Adrienne came to Marindale School for the Orthopedically Handicapped when we were both five. Instantly, we were inseparable, despite our drastically different personalities. Adrienne was quiet. I first heard her yell when we were 19, playing wheelchair "softball" in adaptive PE. She was raised in an extremely conservative family, and had perhaps too much social reserve. When she and I were finally mainstreamed to Vallicito Jr. High and then Terra Linda High School for morning classes, I dreaded going back to Marindale at lunch time. Adrienne, in contrast, always boarded the bus to Marindale with a sigh of relief, grateful to be with other disabled kids. There, she never had to feel different or embarrassed.

Once she began attending College of Marin, however, she transformed from a wallflower to a young woman who laughed easily and tried new things. She learned to drive a specially equipped van, and moved into an apartment complex for disabled adults. For a while, she worked full-time as a switchboard operator at a large bank in Marin County, stunning my family (we continued to equate her with Puritanical reserve) when she took first place in the company's Halloween costume contest....dressed as a mermaid!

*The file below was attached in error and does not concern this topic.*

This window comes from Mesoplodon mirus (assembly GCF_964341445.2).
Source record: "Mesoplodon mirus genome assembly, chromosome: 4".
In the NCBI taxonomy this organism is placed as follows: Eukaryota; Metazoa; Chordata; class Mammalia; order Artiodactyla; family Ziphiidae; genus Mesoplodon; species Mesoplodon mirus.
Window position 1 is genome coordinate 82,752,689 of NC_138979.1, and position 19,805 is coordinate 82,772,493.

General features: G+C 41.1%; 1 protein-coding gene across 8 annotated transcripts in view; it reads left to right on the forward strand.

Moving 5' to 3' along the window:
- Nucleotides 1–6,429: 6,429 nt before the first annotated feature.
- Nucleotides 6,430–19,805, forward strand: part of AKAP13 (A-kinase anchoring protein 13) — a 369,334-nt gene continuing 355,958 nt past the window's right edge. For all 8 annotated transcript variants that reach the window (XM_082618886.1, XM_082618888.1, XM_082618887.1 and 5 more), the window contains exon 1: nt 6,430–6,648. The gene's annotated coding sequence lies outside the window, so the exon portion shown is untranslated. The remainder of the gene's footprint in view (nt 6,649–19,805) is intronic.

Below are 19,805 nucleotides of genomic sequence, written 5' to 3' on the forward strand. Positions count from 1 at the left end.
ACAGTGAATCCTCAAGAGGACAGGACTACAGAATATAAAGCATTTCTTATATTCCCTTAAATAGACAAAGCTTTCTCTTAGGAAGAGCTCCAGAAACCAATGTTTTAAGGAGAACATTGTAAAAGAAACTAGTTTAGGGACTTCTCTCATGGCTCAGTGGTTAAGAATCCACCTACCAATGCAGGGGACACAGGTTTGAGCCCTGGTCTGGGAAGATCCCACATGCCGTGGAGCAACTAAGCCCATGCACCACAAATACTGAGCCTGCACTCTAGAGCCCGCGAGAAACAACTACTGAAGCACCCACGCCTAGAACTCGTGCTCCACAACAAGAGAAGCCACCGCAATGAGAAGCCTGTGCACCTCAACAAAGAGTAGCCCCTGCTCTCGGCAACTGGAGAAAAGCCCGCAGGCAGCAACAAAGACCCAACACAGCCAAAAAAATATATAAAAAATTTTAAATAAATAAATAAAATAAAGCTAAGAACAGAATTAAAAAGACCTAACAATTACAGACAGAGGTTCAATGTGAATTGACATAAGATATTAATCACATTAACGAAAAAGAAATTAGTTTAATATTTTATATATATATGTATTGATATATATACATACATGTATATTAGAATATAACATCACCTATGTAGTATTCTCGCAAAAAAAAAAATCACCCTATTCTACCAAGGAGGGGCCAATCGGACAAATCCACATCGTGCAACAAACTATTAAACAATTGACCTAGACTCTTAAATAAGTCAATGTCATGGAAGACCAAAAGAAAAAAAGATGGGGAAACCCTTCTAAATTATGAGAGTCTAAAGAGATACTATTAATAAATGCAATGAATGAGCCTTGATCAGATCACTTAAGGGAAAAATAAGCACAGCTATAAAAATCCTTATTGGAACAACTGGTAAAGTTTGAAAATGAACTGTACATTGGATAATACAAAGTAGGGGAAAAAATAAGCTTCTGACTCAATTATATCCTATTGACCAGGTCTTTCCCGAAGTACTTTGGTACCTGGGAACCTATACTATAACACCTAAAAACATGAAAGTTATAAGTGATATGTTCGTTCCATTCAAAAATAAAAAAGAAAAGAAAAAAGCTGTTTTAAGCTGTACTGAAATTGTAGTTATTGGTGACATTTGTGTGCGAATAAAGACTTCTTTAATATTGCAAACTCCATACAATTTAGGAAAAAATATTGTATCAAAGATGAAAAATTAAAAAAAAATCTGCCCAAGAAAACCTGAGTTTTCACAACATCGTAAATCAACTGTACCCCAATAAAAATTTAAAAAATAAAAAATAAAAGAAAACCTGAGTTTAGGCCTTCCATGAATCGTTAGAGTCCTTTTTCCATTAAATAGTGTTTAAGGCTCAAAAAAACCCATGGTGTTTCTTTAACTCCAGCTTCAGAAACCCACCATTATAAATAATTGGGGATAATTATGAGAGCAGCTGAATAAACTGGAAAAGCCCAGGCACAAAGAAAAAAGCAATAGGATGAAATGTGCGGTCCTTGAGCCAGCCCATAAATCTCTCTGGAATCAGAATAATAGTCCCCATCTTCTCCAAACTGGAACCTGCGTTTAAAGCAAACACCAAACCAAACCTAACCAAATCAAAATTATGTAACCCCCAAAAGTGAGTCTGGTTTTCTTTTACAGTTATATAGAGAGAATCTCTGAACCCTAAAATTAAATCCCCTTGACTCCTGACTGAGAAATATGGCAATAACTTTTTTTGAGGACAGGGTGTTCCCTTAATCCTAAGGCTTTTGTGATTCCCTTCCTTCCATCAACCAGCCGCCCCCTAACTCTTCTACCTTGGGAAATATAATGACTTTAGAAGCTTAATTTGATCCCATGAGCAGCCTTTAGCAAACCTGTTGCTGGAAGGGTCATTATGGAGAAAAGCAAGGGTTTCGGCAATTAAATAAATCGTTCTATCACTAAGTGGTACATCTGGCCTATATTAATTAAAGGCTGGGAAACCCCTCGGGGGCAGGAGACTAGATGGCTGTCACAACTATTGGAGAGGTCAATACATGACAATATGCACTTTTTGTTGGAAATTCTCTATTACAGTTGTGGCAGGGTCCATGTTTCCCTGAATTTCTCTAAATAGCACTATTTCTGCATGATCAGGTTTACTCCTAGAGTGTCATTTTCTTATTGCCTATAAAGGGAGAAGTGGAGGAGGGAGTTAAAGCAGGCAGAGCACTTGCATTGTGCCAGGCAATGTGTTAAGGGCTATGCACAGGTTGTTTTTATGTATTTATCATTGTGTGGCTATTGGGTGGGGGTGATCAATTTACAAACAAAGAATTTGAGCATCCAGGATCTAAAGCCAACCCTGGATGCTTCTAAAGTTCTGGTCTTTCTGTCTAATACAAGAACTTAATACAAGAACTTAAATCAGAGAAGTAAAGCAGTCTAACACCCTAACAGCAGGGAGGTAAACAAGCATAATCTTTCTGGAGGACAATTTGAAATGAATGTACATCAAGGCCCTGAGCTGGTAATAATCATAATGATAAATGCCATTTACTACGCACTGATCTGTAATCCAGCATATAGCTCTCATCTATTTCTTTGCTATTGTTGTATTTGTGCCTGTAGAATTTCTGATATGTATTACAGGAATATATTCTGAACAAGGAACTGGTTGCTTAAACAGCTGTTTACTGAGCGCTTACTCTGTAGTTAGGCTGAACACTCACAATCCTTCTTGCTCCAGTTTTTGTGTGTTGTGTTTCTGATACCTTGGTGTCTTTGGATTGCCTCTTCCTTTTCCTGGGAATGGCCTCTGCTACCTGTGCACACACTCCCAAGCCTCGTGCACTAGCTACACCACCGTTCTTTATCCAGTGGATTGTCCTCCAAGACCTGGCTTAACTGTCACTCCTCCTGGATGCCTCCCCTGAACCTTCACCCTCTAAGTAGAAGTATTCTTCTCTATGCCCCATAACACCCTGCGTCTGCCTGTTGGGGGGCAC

I disagreed with her faith, seeing her sect as legalistic and possibly works-based, but she trusted God to judge her according to His righteousness. She loved traveling to conventions with her brother, especially when they visited Hawaii in 1999. Her favorite animals had always been dolphins, and in Hawaii she got to pet one (I saw the photo).

Adrienne could draw beautifully, but cultivated her musical talents of singing and playing violin. In college, she laid her artistic pursuits aside. In her later years, she discovered a new talent, as she helped her Personal Care Attendants (as well as their families and friends) learn English. When her health forced her out of her job at the bank, she volunteered at Marin General Hospital.